Monday, May 4, 2009

Bible Myth #76: Once the Bible was compiled, everyone had one

The canon, or list of books, in the Bible was finally settled around 400 AD. At that time, it had to be written by hand on vellum (animal skin) and it took three years to write on. Consequently, it also, cost about three years’ wages to buy one.

A house today costs roughly three years’ wages (or more for a lot of people) and I doubt they offered Bible mortgages back then. So how many people do you suppose had a family Bible before the printing press was made?

Not many. That’s why the Catholic Church devised the Lectionary. This little device is a schedule of readings to ensure the entire Bible is read in three year cycles. So if you go the Catholic Church daily for three years, you’ll hear virtually the entire Bible; plus many important verses are repeated yearly so you’ll get extra doses of those. This was done so everyone could hear the Bible with nothing left out.

Plus, up to the time of the printing press, literacy rates were very low. Owning a Bible wouldn’t guarantee you could even read it. I know I’d never buy a house I couldn’t live in, when I could get the same benefit from the Church for free.

The idea that a person could be “saved” by the Bible alone and outside the Catholic Church was unheard of until the fifteenth century. Not because of Catholic oppression, but because Bibles were scarce, expensive, few people could read, and it was faithfully read at Mass every day.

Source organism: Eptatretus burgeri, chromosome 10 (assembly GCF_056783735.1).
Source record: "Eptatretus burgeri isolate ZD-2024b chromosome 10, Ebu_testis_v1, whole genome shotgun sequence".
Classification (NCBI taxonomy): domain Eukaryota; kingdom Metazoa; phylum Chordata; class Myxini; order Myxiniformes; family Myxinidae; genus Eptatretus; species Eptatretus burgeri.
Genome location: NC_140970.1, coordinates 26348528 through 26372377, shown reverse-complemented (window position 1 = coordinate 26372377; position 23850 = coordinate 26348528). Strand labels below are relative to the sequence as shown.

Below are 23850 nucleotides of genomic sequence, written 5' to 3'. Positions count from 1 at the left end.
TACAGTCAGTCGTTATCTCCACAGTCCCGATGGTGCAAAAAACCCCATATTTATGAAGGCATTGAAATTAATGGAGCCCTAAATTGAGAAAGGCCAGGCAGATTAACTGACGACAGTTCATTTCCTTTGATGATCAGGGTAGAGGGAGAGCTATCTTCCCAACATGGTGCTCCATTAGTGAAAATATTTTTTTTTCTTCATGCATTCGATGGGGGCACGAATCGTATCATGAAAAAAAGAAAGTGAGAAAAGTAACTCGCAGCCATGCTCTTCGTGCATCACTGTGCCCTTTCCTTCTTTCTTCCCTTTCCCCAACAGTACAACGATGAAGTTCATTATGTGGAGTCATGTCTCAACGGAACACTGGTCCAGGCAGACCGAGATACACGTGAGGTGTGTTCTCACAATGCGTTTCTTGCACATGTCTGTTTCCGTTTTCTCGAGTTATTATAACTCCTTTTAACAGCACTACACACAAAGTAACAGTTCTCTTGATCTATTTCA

4 comments:

dave ruiz said...

Dan, Tell me,what is the difference if Adam tells Abel, "In the beginning God.... or if I read to my son, "In the beginning God...." or if a preacher on the street corner shouts out, "In the beginning God....." or if one is alone in a hotel and opens up the Gideon Bible and reads, "In the beginning God...". The word of God remains constant in its power and place in man's destiny yesterday, today and tomorrow. Whether you can read or not, whether you have a bible or not, "faith cometh by hearing and hearing by the word of God"......Your last paragraph is interesting because once people had the bible, in their own language (because of martyred souls-translators ,and the printing press) ,many did leave the Catholic church. There was oppression to keep them "catholic". Put it this way, if you taught salvation outside the Catholic church (obviously coming up with another scriptural view of salvation)you were definitely oppressed if not killed (France). The "east" was to big to "conquer", and it was not till German princes protected "Lutheranism" that freedom and choice became possible,as it was in the beginning .

Dan said...

The Internet is an amazing thing. You can find someone who will render history however you want it.

Interesting that the first Bible to come off the printing press was the Catholic-approved Gutenberg Bible; so much for the Evil Catholic Church censoring the printing press.

http://en.wikipedia.org/wiki/Gutenberg_Bible

Also interesting that there “ In total, there were at least eighteen complete German Bible editions, ninety editions in the vernacular of the Gospels and the readings of the Sundays and Holy Days, and some fourteen German Psalters by the time Luther first published his own New Testament translation”. Your claim that people had Bibles in their own language because of martyred souls is ridiculous. The Catholic Church printed bibles in nearly every language long before the Reformation.